A lot of people have been unhappy with the price of VR games in our new industry’s first year of consumer availability. For the most part, Steam has been flooded with well over 1,000 games and experiences, the vast majority of which are abbreviated teasers, uninspired tech demos, and cheap cash grabs. There are plenty of gems and meaty experiences sprinkled throughout, but they are far from the norm.
In some ways, HeroCade almost feels like a response to that climate. Instead of nickle and diming you for a couple hours of fun, tops, this is one single bundle with nine games total all for a price that’s lower than what you’d pay for many individual VR titles: only $15. We don’t really factor the price into how we review a game, but suffice to say that this is one hell of a good deal.
Of the nine games included in this HeroCade bundle, a little over half (five) aren’t very good at all. Zombie Strike, for example, tasks you with shooting at zombies from a helicopter in the sky. The perspective is so zoomed out you can barely see the figures shambling around and there’s next to zero feedback on your weapon. It’s uninspired and boring. Jurassic Survival isn’t much better. At first it looks similar to The Brookhaven Experiment, but there is very little enemy variety, boring level design, and bad animations. The dinosaurs barely even react when you shoot them.
The bottom of the barrel is also filled with the likes of Gumi No Yumi, a puzzle game that has no business existing in VR at all, and Space Bit Attack, a poor first-person version of Space Invaders that’s one of the most blatant pieces of shovelware I’ve seen in VR so far, and Alpha Turkey Hunt barely masks the fact that it’s just a bland wave shooter with little else to offer.. For the most part, I’d recommend avoiding those five altogether, although I can’t stop you from poking your head in just to see how bad the experiences are.
When you moved past those though and into the real meat of it all with the final four games, that’s where the value is clear. PolyRunner is simple and doesn’t really need to be in VR at all, but it’s still a thrilling endless runner with a strong “just one more time” addictive nature.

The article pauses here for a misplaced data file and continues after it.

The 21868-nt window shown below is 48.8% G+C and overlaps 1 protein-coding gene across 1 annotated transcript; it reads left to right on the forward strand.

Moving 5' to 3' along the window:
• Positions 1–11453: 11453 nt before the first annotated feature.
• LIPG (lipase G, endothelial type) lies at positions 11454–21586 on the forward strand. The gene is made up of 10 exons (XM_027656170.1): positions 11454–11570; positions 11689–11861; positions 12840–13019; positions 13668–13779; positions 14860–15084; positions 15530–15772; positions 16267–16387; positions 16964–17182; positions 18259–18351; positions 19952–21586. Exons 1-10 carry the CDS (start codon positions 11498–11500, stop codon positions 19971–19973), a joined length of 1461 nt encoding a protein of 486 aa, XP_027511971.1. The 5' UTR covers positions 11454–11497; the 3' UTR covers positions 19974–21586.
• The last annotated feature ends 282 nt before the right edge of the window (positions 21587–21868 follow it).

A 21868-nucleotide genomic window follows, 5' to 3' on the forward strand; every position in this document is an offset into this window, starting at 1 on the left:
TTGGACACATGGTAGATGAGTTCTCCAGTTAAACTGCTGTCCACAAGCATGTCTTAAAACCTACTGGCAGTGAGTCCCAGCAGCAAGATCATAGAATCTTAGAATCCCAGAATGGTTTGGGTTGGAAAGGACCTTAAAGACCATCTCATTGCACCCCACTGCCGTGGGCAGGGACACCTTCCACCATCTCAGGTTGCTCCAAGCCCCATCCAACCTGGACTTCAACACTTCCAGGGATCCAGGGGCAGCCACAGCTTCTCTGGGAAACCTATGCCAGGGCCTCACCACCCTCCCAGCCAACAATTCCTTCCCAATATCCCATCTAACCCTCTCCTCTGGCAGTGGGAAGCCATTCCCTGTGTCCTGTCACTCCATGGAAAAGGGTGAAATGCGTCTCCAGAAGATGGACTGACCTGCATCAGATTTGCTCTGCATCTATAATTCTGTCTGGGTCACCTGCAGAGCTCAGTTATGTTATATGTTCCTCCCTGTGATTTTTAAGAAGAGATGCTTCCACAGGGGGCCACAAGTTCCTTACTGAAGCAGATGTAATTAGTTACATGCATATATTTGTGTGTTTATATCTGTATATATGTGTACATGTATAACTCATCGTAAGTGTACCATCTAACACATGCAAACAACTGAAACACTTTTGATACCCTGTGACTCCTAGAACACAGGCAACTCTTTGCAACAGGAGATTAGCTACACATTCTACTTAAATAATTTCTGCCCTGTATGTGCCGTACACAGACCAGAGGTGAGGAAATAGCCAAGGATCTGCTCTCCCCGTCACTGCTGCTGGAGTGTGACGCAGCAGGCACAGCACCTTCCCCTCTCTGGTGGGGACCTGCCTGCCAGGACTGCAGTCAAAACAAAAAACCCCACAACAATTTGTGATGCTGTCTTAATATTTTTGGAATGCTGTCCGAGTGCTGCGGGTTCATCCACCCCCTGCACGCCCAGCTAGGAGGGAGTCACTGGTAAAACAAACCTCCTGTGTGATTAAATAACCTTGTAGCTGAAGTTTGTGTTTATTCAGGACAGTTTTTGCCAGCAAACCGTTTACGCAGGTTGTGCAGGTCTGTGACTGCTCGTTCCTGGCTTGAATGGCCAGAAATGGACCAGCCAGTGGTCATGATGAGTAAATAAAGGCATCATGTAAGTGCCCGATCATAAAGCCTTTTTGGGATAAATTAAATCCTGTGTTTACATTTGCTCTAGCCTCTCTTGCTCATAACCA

Next up is 405 Road Rage, a nice little endless driving game that has you darting in and out of traffic and trying not to crash. I wish it was playable in first-person mode to make it a bit more immersive, but even though it has no real reason to exist in VR, it’s still a fun and well-designed game at its core.
But the real highlights of this package and the main reason I’d recommend picking it up are for the two horror game standouts: Sisters and Dreadhalls. Sisters is only about 5-10 minutes long and is really nothing more than a slightly-guided jump scare, but the setting and sound design are great. Definitely worth trying at least once and is a real treat to put people through after they get their beginning VR bearings.
Dreadhalls is 100% worth the price of admission all on its own, though. In the game you’ll explore an elaborate dungeon with procedurally generated layouts. This helps ensure that the game is slightly different each time you play it, upping the replayability and making it even scarier to tip-toe around corners. It plays out similar to a game of hide-and-seek with creepy monsters that stalk you in the shadows.
With all of the other games you get in this bundle, Dreadhalls is still clearly the best of the bunch. Most of the rest are little more than filler because saying there are nine games is a lot more appealing on the surface than just two or three. Even still, the game is showing its age. There are better horror games on PSVR now (such as Resident Evil 7) and it doesn’t really do anything you haven’t seen before. But it’s still great seeing one of PC’s first awesome VR horror titles making its way to Sony’s console.
The HeroCade bundle on PSVR does a great job of collecting a large amount (nine total!) of games into a single package. They’re all tied together with a loose “narrative” of sorts but about half of them are hardly worth even playing. Dreadhalls and Sisters are easily the best of the lot, but the sheer breadth of games on display is commendable. Worth a grab if you haven’t tried Dreadhalls yet, but I wouldn’t recommend it for the other eight games on their own.